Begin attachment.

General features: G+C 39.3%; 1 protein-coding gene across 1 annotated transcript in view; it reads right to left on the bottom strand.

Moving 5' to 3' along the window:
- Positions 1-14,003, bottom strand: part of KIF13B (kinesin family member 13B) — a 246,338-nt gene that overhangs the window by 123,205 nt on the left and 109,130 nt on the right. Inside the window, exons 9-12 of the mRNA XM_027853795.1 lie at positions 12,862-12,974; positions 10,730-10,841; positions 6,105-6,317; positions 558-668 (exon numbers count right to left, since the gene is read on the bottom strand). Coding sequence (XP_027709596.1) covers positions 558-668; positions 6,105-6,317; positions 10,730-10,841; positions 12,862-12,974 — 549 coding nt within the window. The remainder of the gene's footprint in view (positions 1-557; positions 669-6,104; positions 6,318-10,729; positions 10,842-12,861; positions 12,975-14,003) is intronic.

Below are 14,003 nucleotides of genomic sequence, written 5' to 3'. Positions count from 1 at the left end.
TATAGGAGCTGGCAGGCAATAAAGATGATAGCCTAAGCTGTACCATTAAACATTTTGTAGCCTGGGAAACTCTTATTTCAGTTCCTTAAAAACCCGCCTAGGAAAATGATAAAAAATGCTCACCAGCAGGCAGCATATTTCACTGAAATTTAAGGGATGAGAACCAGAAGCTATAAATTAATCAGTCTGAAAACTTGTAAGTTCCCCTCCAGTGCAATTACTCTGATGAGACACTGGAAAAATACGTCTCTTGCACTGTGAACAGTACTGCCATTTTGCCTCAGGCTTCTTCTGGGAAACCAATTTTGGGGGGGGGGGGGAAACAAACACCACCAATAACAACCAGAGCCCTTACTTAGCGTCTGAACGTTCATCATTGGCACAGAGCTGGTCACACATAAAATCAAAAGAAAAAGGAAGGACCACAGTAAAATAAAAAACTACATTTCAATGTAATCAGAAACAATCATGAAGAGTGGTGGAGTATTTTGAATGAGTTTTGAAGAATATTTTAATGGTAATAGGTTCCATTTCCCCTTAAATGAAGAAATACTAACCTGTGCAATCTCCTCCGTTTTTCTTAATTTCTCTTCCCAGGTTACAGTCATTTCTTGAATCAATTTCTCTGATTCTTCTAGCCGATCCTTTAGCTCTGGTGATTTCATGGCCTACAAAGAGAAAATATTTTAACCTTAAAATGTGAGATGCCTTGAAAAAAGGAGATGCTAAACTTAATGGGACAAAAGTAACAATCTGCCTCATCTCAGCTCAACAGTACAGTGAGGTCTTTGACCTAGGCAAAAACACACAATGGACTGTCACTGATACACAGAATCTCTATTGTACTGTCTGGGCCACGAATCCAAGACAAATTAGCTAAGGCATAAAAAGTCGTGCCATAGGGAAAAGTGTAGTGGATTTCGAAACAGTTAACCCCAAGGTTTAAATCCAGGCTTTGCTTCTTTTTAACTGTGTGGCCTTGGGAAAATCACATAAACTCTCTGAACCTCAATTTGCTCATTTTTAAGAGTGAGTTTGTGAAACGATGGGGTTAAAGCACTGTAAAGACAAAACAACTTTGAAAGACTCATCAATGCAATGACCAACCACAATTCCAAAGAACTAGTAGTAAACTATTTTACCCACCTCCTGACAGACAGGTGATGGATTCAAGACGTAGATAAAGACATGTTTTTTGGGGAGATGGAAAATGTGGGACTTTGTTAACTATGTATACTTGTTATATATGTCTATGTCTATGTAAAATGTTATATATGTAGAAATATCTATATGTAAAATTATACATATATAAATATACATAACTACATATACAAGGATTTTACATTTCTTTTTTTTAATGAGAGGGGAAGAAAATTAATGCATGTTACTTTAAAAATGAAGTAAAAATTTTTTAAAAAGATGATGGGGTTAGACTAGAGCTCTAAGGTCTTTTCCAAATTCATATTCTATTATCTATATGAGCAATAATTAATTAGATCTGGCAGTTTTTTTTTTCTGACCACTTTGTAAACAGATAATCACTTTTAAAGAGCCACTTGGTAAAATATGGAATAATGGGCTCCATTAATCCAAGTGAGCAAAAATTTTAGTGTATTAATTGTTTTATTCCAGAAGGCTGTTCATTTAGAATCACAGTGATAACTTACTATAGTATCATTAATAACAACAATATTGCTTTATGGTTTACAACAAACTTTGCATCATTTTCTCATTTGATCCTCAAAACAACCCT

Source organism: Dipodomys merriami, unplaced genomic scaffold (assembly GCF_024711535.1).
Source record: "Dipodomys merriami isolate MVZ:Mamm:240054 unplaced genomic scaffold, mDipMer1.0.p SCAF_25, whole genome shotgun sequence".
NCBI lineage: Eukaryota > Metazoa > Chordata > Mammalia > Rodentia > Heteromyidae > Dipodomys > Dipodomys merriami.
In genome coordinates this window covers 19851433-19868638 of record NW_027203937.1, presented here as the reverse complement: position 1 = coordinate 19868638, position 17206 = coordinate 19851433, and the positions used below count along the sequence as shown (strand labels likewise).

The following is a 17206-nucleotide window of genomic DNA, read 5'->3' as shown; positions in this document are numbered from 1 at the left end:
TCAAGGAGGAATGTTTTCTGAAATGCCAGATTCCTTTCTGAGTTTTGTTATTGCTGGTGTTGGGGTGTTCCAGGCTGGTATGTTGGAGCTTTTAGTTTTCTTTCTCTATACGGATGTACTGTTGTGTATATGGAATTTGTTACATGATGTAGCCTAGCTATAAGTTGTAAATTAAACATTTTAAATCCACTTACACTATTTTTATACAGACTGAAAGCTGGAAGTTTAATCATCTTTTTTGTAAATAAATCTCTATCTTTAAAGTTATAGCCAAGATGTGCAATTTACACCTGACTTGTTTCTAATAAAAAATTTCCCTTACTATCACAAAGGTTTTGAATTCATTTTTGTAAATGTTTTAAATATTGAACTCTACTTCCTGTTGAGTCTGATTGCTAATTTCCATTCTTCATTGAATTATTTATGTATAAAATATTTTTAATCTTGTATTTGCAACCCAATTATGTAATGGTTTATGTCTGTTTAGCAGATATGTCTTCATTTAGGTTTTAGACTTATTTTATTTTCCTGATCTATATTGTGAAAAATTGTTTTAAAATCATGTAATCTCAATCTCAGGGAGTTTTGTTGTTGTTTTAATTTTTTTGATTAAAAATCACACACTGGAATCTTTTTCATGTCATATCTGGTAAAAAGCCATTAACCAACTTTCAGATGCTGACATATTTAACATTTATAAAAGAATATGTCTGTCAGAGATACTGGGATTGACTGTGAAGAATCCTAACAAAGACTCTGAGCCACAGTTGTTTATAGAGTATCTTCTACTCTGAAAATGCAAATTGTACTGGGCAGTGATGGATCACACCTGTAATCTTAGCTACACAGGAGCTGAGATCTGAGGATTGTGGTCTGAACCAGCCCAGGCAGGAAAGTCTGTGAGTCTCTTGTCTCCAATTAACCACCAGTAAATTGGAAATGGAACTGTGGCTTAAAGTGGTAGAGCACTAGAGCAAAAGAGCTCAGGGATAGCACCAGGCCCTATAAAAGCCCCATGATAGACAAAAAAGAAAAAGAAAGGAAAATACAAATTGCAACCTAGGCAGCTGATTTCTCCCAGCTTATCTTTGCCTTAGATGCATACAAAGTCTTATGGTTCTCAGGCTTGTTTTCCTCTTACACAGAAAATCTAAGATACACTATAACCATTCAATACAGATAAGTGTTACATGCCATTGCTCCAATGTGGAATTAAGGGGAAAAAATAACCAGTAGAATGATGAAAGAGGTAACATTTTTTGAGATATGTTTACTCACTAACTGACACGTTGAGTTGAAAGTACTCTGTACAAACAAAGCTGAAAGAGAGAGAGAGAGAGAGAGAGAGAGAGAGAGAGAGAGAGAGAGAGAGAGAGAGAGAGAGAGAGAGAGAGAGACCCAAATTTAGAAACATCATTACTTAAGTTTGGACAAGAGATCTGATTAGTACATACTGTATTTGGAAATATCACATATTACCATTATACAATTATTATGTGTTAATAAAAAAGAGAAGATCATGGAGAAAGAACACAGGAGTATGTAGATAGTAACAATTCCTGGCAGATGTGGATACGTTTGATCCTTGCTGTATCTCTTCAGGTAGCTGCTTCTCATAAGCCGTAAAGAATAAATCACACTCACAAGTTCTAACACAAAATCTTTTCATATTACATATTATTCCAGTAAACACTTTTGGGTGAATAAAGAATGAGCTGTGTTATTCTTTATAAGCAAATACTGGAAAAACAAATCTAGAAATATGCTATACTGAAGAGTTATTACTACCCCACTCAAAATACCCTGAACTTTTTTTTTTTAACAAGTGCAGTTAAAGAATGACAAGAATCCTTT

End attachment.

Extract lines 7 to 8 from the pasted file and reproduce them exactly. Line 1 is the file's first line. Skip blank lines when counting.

Source record: "Dipodomys merriami isolate MVZ:Mamm:240054 unplaced genomic scaffold, mDipMer1.0.p SCAF_25, whole genome shotgun sequence".
NCBI lineage: Eukaryota > Metazoa > Chordata > Mammalia > Rodentia > Heteromyidae > Dipodomys > Dipodomys merriami.